Clean Slate laws automatically expunge certain criminal records when specific conditions are met, without requiring action on the part of the individual. Twelve states currently have Clean Slate laws, and more are being introduced each year. Clean Slate laws can vary widely in which records are eligible for clearance, the criteria for clearance, and how the records are removed. Each state is different. 

Adding to the complexity of record clearance laws, there’s typically a delay between the effective date of the law and when the technology enabling automated clearance is implemented. Courts without digitized records may have additional delays between approving a record clearance and updating the record. For example, Michigan county court records were temporarily inaccessible to the public in April 2023 while courts worked to manually identify convictions that were eligible for expungement. Such delays can have a significant impact on timely background checks. 

Data redaction laws can pose new problems for background screening

Increasing concerns over consumer privacy have led some county courts to redact full dates of birth from public records. While privacy is a worthy goal, these laws have had unintended consequences for employers. Background check providers access court records and use a candidate’s first and last name and full date of birth to confirm a match since searching for an individual with only their name and part of their birthdate—like March 1985–may return multiple records.  

The result? In some counties, this creates background check bottlenecks, which can impact employers’ ability to hire and onboard new employees. Los Angeles County—the largest county in California—is one jurisdiction redacting date of birth and driver’s license numbers from searchable public records. Without this information, county clerks may be required to review records manually and verify a match, slowing down background check turnaround times. 

Employers we surveyed say keeping up with new screening laws is a major concern when conducting background checks. In fact, more than half (51%) of our survey respondents are not completely confident their background check policy complies with federal, state, and local regulations.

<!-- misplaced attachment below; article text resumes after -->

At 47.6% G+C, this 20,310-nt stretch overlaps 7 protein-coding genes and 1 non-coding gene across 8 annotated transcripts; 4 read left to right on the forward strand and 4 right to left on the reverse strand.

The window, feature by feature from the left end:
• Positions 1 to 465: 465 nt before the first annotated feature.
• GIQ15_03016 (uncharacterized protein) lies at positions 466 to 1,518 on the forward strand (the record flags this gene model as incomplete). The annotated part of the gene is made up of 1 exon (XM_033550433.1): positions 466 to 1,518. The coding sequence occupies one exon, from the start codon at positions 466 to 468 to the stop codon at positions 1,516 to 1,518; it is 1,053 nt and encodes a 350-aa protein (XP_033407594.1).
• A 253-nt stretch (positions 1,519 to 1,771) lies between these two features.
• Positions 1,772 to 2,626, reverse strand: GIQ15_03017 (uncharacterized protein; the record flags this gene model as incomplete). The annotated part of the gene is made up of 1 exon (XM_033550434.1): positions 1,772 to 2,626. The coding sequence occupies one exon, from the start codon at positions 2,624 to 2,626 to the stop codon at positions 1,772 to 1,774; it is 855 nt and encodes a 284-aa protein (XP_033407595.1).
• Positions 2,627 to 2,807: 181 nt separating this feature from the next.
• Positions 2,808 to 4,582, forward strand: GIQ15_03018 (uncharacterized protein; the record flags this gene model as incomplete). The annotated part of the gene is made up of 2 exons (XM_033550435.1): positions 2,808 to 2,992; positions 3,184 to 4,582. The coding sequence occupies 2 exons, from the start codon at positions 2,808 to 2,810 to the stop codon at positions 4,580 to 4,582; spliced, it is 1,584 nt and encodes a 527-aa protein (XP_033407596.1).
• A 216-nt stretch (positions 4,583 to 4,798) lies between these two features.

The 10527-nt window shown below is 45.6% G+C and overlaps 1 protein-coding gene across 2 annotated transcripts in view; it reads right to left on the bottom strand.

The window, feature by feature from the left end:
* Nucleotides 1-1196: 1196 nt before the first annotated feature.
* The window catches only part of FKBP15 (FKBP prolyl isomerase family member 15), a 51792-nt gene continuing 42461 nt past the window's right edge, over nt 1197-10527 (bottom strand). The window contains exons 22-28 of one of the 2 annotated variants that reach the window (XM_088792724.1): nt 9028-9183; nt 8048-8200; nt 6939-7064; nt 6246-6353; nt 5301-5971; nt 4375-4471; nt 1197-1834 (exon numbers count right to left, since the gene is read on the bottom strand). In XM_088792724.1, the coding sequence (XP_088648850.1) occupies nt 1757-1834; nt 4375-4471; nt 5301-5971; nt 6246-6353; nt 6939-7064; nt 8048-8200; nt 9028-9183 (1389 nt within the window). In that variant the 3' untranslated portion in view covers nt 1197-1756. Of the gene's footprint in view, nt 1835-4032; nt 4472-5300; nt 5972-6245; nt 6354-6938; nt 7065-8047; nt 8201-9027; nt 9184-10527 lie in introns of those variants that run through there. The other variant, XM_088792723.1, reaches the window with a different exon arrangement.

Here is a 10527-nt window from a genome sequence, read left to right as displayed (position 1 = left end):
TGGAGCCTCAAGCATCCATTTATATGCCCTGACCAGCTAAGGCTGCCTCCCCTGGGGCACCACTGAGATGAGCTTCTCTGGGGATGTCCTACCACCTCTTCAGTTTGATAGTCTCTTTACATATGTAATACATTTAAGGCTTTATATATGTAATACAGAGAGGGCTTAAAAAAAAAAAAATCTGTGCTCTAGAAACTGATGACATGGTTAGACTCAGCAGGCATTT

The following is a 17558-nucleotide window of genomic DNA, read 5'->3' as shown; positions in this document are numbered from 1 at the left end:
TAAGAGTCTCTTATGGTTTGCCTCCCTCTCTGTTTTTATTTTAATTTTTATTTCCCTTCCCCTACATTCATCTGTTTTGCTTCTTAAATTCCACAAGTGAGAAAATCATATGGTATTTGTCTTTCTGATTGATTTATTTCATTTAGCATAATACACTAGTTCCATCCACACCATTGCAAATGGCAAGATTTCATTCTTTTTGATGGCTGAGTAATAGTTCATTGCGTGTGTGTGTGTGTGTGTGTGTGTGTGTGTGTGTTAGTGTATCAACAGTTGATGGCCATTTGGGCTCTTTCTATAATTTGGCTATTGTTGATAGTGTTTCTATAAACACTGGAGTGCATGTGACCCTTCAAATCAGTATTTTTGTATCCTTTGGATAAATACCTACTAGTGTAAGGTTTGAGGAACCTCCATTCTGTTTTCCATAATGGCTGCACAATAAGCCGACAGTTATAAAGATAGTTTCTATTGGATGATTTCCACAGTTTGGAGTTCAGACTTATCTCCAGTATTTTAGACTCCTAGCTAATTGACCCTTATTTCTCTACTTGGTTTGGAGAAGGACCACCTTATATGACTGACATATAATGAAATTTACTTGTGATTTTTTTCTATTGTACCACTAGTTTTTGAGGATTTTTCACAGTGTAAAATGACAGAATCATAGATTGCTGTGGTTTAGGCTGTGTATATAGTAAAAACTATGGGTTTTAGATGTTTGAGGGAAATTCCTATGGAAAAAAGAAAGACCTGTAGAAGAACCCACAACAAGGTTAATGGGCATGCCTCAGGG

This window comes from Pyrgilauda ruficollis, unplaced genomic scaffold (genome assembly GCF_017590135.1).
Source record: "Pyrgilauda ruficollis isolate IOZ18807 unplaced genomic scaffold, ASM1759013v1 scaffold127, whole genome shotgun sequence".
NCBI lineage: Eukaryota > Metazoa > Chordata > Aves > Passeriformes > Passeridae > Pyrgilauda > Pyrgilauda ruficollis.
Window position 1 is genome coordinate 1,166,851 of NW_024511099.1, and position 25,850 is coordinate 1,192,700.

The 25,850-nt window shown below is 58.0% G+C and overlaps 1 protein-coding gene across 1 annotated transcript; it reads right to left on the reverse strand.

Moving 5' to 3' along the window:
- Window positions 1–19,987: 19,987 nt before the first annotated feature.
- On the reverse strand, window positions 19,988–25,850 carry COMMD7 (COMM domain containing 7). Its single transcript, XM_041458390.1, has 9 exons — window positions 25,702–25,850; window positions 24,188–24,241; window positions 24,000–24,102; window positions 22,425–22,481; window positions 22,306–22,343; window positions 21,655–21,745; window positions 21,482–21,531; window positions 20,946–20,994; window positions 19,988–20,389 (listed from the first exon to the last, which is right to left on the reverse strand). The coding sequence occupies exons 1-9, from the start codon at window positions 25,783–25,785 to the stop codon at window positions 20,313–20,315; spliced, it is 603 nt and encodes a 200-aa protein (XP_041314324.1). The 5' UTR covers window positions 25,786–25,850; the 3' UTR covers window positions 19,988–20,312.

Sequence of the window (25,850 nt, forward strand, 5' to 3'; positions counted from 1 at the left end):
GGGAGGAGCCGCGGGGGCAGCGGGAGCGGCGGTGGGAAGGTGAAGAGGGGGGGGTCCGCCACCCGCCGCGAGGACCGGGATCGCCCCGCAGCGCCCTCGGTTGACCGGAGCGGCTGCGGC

Monitoring legislative developments, regularly updating your background check policy, obtaining guidance from legal counsel, and working with a compliance-minded background check provider, like Checkr, can help support compliance with screening laws in multiple states. Get more insights into how organizations like yours handle evolving legislation in Checkr’s State of Screening Compliance report.


State of Screening Compliance

A new survey report highlights seven key insights into how organizations are managing background check compliance.


The resources provided here are for educational purposes only and do not constitute legal advice. We advise you to consult your own counsel if you have legal questions related to your specific practices and compliance with applicable laws.

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About the author

Karen Axelton writes about business topics and best practices. She has written hundreds of articles on business subjects, including background screening, hiring and employment trends, human resource management, and the use of technology in the workplace. Her work includes educational articles, e-books, white papers, and case studies.